11. telepresence says

    You let a girl in on your football, beer and farting party, and it’s a toss-up which will be worse: whether she starts decorating with flowers and pink stuff, or jumps on the couch with you to cheer at the game, drink beer and fart herself. It’s just not how we want to see women, is it? It’s not… dainty, and clean, and cute.”

    I’m not sure if this is true, or maybe it’s regional or generational. Among the people I know (keeping in mind that I live in a town with a high percentage of young university students), the idea of a woman who wants to plop down on the couch and drink beer and cheer on the sporting match is highly prized.

    I also want to second the comments made above about sexual enjoyment being pathologized for both genders. In comedies, sex is played for comedy. In dramas, sex is played (very often) for the potential to tie it into angst, again, for both genders. This just isn’t a society that easily allows portrayals of sex without justification other than pleasure.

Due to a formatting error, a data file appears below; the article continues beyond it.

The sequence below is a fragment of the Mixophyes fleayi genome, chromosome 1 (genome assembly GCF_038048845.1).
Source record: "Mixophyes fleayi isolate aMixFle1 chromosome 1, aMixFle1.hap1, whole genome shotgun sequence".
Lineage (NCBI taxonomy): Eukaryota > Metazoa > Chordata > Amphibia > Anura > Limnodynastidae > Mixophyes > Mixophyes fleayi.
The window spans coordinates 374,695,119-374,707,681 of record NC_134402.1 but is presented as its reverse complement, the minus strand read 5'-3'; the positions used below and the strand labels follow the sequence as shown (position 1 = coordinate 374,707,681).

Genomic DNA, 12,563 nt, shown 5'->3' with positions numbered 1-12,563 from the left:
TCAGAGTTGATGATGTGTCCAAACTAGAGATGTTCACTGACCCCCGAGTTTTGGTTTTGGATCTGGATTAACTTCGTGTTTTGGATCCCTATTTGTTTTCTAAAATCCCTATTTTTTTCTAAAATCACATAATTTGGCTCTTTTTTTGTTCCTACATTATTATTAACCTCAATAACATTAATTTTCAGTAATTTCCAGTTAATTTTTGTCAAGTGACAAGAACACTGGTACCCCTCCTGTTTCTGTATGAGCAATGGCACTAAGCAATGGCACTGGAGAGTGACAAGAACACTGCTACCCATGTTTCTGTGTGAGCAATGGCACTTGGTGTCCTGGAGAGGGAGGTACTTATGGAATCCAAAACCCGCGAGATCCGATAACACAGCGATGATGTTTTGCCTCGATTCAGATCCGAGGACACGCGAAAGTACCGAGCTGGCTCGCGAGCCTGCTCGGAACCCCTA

I’m reminded of Shane on L-Word, a show written by lesbians, for a predominately lesbian/female target audience, and yet they still feel they need to pathologize the pursuit of simple sexual pleasure.

  12. Jennifer Kesler says

    I’m not sure if this is true, or maybe it’s regional or generational.

    It’s a generalization I was tossing out, just to encourage discussion. It’s definitely something I (and a number of women I’ve talked to) have run into enough times to consider an issue. But we’ve all definitely run into a lot of guys like you, too, and I do get the impression it’s improving with each generation. The question is: who are TV programmers considering? Who’s got ratings boxes? An equal amount from both groups? Neilsson uses things like political affiliation to choose families, so who knows?

  13. El says

    Just kmy 2 cents:
    From an article found
    on how the female brain reacts during sex:
    In one sense the findings appear to confirm what is already known, that women cannot enjoy sex unless they are relaxed and free from worries and distractions. Fear and anxiety levels have to go down for orgasm. Everyone knows this but we can see it happening in the brain.

    If women are made to think they shouldn’t enjoy sex, that alone makes it harder for them.

  14. Jennifer Kesler says

    If women are made to think they shouldn’t enjoy sex, that alone makes it harder for them.

    That’s a good point, and it makes sense to me.